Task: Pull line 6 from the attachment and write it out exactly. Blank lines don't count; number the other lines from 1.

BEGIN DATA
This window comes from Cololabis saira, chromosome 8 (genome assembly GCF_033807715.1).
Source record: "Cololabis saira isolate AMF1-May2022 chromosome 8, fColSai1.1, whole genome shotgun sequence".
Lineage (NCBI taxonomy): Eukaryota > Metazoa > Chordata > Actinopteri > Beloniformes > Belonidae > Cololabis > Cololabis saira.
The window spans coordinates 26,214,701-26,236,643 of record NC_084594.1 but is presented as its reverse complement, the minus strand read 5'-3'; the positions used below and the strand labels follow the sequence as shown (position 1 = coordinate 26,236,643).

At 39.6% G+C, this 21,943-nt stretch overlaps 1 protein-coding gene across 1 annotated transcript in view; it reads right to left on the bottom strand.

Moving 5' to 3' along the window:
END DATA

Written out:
Moving 5' to 3' along the window: